Traders spoke, state listened. Can we have more of this civility?

Saturday May 20 2023

Tanzanians going about their business at the famous Kariakoo market in Dar es Salaam. PHOTO | ERICKY BONIPHACE| MWANANCHI


The memes are already made, of course. And they are great! Like the one of the substantial lady vendor who told the prime minister that the problems caused by the taxman were “causing her to lose weight” which was hilarious. Oh, you had to be there, memes don’t translate well into articles. Anyways, such was the tone of the meeting between the prime minister and the protesting shopkeepers of the great and grand Kariakoo market in the Central Business District.

When the strike was announced a week ago, it got me down. Everything is already expensive and showing up in unreliable supplies. We’re slowly getting back on steady grounds; the economy could be better especially when it comes to distribution but at least there’s usually sugar in the shops these days. Price of cashewnuts has refused to come down though, yet another local delicacy wrecked by incompetent politicians.

Kariakoo is the market heart of the city. There are other markets, sure, but everything radiates outwards from the iconic Almeida building and the surrounding shopping area. If you can’t find it in Kariakoo, maybe it doesn’t exist. That’s where the prices are set so that we suburbanites can calculate the value of the mark-ups for the convenience of shopping in our areas. That’s where the truckloads of fruit and vegetables that feed Dar take their supply the most. And crucially— that’s where trade radiates outwards to the land bound countries from DRC to Malawi.

Read: EYAKUZE: Do protests work around here? For all seems stuck in ‘history’

So yeah, I was worried. But something was different this time. The strike was announced simply with a list of four demands stated very clearly. Out of the noisy chaos of our central market came the clearest, most organised list of issued to be addressed I had ever seen. Nonetheless, I braced. The area has been raided and brutalised before by our paramilitary forces under many pretexts. Folks get their goods confiscated never to see them again. I figured my government might make the mistake of trying to beat the shopkeepers into compliance, which would simply turn into an internal siege.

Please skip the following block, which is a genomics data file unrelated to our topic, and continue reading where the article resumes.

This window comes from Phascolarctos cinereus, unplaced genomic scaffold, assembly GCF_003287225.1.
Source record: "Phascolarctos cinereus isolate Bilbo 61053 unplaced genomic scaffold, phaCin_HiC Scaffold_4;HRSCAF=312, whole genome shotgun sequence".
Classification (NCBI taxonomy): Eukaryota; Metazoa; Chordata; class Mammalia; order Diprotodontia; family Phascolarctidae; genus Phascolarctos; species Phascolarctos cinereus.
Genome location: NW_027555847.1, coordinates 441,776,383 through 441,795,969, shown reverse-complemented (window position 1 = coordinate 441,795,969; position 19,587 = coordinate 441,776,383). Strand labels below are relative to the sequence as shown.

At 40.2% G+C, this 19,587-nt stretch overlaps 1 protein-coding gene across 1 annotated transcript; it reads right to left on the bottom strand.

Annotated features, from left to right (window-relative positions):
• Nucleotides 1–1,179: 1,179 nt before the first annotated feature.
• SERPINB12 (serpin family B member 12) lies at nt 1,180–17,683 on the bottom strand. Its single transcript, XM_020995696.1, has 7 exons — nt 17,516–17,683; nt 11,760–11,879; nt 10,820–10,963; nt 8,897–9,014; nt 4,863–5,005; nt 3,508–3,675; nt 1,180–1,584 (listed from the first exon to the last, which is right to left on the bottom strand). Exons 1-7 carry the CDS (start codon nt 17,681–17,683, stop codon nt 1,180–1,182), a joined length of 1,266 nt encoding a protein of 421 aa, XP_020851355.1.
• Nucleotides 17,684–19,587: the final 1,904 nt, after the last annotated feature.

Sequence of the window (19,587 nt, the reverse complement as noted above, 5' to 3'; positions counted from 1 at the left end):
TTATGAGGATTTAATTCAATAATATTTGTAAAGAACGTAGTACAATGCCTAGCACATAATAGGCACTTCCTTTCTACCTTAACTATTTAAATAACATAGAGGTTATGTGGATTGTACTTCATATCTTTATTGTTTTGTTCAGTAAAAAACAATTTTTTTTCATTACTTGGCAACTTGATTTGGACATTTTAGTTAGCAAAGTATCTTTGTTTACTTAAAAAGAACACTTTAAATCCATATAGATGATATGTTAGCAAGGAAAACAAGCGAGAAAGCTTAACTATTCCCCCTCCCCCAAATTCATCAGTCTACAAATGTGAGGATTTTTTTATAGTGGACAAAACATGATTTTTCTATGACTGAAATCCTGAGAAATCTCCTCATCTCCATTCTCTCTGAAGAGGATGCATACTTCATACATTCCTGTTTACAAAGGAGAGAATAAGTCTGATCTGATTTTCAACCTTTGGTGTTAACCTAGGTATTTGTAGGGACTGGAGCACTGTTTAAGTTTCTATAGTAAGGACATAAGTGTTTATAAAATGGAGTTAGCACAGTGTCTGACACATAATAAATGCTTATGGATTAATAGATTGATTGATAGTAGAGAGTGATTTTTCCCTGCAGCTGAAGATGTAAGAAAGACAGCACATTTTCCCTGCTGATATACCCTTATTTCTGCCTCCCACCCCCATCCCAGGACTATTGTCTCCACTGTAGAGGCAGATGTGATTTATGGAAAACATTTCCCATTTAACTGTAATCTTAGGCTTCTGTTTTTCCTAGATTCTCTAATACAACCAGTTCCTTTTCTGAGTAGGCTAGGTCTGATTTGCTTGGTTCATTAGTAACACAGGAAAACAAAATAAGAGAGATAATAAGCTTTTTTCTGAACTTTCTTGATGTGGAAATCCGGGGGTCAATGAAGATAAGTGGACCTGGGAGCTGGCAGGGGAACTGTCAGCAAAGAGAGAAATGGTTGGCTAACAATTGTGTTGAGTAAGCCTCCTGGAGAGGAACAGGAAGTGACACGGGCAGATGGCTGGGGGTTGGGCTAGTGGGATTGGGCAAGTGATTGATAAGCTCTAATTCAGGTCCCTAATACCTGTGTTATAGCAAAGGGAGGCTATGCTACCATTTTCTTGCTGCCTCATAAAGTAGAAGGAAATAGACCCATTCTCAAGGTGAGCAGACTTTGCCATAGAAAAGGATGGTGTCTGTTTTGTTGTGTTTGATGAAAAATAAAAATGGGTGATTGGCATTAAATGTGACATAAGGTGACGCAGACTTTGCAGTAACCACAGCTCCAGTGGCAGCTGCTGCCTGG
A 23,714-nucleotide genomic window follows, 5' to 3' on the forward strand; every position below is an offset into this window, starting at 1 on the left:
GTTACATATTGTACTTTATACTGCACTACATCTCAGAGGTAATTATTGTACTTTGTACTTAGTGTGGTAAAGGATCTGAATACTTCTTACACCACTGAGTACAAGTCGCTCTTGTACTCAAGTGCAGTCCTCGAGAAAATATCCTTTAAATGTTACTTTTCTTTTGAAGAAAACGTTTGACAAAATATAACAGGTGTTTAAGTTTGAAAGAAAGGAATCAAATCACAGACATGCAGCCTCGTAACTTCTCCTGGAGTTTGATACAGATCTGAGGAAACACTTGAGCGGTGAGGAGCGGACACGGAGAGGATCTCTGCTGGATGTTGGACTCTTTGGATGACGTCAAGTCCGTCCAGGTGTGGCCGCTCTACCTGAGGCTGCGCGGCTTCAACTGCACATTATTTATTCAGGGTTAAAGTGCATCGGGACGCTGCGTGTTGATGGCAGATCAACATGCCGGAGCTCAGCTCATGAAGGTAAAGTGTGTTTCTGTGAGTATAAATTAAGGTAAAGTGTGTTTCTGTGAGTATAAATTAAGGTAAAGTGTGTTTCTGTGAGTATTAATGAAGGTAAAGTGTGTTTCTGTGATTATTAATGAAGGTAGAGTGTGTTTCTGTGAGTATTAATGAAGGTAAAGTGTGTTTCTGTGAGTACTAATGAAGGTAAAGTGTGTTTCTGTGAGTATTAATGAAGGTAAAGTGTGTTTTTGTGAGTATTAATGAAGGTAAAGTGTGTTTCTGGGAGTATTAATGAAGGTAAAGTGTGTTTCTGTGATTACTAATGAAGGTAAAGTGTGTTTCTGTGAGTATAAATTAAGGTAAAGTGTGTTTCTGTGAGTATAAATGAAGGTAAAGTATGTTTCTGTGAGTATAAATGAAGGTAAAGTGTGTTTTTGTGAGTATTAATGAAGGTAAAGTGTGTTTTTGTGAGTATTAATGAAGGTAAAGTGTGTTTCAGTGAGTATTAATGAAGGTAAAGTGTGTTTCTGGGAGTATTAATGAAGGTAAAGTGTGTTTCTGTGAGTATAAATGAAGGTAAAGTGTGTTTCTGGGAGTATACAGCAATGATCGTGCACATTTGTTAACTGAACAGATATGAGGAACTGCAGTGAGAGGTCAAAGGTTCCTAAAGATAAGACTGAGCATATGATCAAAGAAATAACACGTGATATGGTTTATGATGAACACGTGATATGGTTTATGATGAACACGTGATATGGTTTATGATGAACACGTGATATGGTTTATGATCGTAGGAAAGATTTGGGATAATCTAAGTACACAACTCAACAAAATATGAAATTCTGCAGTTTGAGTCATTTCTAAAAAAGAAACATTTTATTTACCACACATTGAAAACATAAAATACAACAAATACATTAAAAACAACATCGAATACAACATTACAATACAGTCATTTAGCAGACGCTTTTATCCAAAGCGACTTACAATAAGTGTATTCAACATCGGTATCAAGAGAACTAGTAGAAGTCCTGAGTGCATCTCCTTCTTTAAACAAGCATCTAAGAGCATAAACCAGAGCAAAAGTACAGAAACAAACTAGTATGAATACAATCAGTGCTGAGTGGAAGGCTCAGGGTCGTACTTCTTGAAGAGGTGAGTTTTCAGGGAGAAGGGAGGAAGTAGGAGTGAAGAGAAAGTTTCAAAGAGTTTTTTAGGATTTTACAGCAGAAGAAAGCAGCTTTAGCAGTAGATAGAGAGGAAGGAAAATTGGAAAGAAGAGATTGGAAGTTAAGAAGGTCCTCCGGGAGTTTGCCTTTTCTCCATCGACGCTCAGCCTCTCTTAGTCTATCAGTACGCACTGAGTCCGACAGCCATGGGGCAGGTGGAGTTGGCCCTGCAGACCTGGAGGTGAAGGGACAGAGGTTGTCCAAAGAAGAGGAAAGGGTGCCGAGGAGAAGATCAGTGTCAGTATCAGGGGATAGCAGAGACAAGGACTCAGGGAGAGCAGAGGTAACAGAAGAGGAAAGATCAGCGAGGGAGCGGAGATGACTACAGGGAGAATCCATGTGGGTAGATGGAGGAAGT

I am glad to say, I was mistaken. The prime minister showed up in a conciliatory mood, ready to listen to the vendors who wanted an open-air meeting. It’s almost like the government realised that sometimes you have to treat an economic powerhouse with respect! All kinds of issues were addressed; of which I only remember two or three key points.


One: The port needs to stop being such a den of iniquity.

Two: The taxman needs to stop harassing shopkeepers like the mafia that they are. Three: The raids on people’s properties need to cease.

It took a day but there we were, watching the brave women and men of Kariakoo take their turn at the microphone to air grievances. I won’t lie, it made me angry all over again that instead of one of these thinking folks, my Member of Parliament is about as smart as an overripe pumpkin and we still have two years to go.

Resentment aside, it was a beautiful moment. Tanzanians talking, and talking to their public servant, who remembered he was there to serve the public if only for an afternoon. I hope my majestic lady of the beauty products and cosmetics finds comfort in that, and gets the appointment she demanded of the PM. I hope this is how we treat each other going forward.

Elsie Eyakuze is an independent consultant and blogger for The Mikocheni Report; Email [email protected]